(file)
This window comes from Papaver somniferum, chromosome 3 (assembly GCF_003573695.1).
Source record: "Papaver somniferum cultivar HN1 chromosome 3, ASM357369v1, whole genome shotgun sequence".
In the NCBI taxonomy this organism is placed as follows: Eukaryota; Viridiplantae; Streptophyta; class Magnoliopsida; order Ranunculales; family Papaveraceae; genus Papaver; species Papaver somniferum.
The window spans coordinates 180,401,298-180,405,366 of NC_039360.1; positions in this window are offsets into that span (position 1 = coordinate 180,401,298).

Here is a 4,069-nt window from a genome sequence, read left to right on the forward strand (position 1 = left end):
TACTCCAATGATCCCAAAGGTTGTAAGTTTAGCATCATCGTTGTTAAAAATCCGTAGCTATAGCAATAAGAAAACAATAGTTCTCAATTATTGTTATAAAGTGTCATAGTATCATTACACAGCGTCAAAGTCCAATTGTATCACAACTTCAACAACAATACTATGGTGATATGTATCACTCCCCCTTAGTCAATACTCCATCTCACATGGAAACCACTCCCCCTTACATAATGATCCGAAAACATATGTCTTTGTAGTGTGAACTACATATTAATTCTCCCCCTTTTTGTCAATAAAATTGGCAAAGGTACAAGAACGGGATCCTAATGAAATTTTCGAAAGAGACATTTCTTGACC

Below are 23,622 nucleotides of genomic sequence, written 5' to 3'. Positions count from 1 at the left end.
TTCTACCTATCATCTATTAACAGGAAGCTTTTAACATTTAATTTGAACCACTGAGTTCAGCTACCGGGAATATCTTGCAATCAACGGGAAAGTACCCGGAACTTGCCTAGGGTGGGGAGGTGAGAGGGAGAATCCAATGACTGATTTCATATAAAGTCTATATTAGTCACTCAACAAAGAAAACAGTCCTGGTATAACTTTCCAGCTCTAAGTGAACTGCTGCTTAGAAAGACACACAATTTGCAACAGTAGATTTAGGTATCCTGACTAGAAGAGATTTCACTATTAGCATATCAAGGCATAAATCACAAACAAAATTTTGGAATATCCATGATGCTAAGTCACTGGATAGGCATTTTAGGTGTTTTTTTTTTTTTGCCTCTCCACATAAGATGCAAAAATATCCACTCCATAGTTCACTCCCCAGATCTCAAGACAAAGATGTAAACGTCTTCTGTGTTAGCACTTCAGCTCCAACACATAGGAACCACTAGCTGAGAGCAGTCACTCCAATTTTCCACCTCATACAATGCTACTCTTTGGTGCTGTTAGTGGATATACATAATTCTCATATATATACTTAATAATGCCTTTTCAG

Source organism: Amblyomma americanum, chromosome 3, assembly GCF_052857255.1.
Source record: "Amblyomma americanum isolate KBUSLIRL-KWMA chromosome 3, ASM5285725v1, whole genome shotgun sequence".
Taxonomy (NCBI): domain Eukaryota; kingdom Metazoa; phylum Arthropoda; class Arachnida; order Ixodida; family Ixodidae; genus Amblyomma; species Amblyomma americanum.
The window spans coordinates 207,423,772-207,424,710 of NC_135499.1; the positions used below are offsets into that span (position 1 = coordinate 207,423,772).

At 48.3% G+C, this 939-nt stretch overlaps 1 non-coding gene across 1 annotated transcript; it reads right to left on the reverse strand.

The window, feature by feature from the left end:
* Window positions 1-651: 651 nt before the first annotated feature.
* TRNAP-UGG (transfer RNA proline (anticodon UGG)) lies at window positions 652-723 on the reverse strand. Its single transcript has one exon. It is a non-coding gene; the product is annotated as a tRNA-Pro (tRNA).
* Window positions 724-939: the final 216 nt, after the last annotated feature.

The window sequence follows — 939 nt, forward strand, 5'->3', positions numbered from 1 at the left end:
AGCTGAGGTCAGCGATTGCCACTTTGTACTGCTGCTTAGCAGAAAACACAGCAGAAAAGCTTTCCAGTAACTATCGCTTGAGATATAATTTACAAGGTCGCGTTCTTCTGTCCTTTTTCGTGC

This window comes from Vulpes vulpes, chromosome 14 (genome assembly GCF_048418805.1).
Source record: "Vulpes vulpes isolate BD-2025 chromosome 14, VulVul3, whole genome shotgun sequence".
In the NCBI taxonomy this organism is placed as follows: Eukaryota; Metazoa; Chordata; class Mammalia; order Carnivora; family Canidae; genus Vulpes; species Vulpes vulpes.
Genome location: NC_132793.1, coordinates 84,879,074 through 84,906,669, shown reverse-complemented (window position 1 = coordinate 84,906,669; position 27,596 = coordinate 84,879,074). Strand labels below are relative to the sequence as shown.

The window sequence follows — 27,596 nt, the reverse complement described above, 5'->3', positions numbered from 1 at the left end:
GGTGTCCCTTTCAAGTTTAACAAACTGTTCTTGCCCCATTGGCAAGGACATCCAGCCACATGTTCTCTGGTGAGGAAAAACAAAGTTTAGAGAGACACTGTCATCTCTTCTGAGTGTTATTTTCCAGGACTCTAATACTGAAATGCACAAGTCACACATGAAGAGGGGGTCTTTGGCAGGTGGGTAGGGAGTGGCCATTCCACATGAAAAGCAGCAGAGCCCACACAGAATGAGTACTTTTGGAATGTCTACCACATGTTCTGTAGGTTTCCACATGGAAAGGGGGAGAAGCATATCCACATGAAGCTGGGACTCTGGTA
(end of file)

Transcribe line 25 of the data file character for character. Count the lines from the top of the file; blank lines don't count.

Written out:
GGTGTCCCTTTCAAGTTTAACAAACTGTTCTTGCCCCATTGGCAAGGACATCCAGCCACATGTTCTCTGGTGAGGAAAAACAAAGTTTAGAGAGACACTGTCATCTCTTCTGAGTGTTATTTTCCAGGACTCTAATACTGAAATGCACAAGTCACACATGAAGAGGGGGTCTTTGGCAGGTGGGTAGGGAGTGGCCATTCCACATGAAAAGCAGCAGAGCCCACACAGAATGAGTACTTTTGGAATGTCTACCACATGTTCTGTAGGTTTCCACATGGAAAGGGGGAGAAGCATATCCACATGAAGCTGGGACTCTGGTA